Insurance is vital for any car. There are insurance companies in the UK, on the Costa del Sol or in Gibraltar, who can arrange insurance for a car that is essentially kept outside the UK. When we first moved here we had a UK-registered car. We insured it with a fully comprehensive policy, which was really the equivalent of a permanent green card. In fact we were only allowed to take the car back to the UK for 28 days in any one year without informing the insurance company. It is also a fact of life in the EU that any car must be insured in the country in which it is registered, so if your car is UK-registered it must be insured by a UK-based insurer.
The entire question of car ownership for EU citizens is very difficult when you move from state to state. There are laws that should be obeyed and the majority of individuals do not want to break these laws but the EU bureaucrats have not yet made it easy for the ordinary individual to be a totally law-abiding citizen.
Being legal with your car
As mentioned earlier you should, by law, re-register any car imported from the UK and have it transferred onto Spanish plates after six months. You can only re-register the car if you officially export it from the UK. When your UK MOT expires you cannot pay road tax in the UK because the UK authorities do not recognise the ITV – the Spanish equivalent of the MOT. If you want to be totally legal you cannot pay Spanish road tax because your car is not registered in Spain. Therefore to all intents and purposes you are breaking the law of your adopted country and incidentally you are also breaking the law in the UK.
If you have not officially exported your UK-registered car it will still be registered through DVLA at your UK address – but without road tax. You may find that demands will be sent for payment of the new fine, which is now imposed on individuals who have not paid their road tax, and these demands will be sent to your English address. After all, your UK-registered vehicle is still on the computer at DVLA. Perhaps one solution here is to inform DVLA that the vehicle is no longer being kept on the public roads in the UK. This is, after all, a true statement – it is on Spanish roads.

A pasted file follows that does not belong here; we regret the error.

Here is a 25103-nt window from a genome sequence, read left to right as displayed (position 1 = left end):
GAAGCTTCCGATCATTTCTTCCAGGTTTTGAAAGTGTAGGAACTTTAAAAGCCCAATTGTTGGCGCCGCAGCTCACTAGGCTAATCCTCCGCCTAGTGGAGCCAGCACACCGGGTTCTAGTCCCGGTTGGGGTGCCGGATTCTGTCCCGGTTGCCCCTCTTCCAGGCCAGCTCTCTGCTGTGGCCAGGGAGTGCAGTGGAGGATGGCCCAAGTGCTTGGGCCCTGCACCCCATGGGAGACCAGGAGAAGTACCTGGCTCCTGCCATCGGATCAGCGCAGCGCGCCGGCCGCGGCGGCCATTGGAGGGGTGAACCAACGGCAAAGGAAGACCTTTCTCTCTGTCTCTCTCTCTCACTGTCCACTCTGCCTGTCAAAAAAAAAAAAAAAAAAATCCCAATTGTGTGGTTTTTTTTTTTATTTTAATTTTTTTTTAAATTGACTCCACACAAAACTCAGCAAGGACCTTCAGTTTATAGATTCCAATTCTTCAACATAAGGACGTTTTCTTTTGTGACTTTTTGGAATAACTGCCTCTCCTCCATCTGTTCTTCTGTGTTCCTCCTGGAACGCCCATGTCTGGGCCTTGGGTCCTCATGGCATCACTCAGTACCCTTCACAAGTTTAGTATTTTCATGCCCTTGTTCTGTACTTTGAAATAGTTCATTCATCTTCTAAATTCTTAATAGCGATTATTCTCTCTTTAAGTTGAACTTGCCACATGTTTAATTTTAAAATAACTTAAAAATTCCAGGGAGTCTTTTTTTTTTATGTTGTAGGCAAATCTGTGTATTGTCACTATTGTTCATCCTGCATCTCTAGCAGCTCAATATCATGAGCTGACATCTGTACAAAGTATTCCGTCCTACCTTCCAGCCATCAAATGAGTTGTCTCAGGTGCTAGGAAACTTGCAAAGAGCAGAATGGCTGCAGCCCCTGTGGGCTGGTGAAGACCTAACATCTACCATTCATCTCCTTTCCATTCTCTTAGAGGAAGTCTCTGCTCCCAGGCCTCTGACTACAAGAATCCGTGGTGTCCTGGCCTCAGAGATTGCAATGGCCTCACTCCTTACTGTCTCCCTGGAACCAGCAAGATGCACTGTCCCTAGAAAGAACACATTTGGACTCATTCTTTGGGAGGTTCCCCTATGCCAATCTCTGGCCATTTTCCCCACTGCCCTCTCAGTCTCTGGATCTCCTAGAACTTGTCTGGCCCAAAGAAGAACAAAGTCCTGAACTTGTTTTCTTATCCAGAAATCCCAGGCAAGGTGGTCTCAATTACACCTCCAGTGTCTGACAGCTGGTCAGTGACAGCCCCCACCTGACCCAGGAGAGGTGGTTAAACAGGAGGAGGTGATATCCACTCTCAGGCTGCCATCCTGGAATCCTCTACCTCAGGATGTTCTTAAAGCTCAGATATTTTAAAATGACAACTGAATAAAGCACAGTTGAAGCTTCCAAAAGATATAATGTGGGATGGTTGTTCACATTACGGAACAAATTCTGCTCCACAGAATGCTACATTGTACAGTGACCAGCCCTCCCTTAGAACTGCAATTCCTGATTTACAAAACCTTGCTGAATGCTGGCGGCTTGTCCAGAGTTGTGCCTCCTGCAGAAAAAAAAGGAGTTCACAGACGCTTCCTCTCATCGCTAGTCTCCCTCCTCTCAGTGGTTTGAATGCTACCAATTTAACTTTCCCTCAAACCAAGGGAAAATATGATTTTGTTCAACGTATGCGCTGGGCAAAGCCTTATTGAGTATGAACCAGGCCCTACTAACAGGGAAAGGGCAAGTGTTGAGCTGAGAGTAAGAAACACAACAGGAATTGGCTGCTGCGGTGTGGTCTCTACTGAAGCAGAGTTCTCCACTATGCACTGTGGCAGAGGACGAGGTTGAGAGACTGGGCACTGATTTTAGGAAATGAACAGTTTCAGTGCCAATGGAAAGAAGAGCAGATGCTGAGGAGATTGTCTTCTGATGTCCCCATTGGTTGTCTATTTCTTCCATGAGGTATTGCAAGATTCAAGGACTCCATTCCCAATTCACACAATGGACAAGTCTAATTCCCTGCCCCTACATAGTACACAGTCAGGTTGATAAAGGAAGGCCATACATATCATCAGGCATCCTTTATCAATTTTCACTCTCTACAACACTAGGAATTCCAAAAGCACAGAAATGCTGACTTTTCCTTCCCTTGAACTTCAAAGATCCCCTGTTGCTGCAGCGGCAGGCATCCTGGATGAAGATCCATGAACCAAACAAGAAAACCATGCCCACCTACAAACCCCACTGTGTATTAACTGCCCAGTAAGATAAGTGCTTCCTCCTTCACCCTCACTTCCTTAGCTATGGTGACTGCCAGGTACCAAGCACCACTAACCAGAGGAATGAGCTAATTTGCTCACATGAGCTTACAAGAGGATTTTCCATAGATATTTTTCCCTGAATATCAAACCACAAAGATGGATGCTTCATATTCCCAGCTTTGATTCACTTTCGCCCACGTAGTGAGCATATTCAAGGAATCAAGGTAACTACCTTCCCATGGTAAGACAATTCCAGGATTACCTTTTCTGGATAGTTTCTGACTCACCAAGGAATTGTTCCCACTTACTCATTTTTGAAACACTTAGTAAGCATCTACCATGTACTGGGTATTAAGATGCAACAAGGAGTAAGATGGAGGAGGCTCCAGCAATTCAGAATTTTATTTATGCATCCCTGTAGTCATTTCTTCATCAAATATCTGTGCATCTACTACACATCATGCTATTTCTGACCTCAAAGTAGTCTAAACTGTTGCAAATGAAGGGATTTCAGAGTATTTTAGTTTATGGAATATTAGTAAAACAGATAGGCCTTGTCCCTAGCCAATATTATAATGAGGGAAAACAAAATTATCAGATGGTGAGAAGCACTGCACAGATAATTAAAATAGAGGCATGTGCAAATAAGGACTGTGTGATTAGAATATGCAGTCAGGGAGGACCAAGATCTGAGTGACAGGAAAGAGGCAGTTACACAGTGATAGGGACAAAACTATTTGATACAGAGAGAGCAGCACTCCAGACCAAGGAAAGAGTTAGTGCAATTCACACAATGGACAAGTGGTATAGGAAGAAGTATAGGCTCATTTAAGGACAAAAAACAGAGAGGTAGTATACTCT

One point that should be made in this section is that when you move to Spain initially you will not be officially resident here – you will not have residencia – but so long as you are non-resident you can still legally drive a UK-registered vehicle. Once you are officially resident in Spain any car – even one imported from the UK – should be re-registered on Spanish plates. A Spanish resident cannot legally drive a car registered in another country. If you apply for residencia and continue to drive a UK-registered vehicle you could have problems if you are ever stopped by the police and asked to produce your documents. You may then need to bend the law slightly and show your British passport rather than admitting to having residencia.
What is really needed is agreement within the EU on the free movement of cars from one state to another. There is an official position on the free movement of citizens but not yet the free movement of vehicles with all documents recognised and the option to pay road tax in whatever country you live in.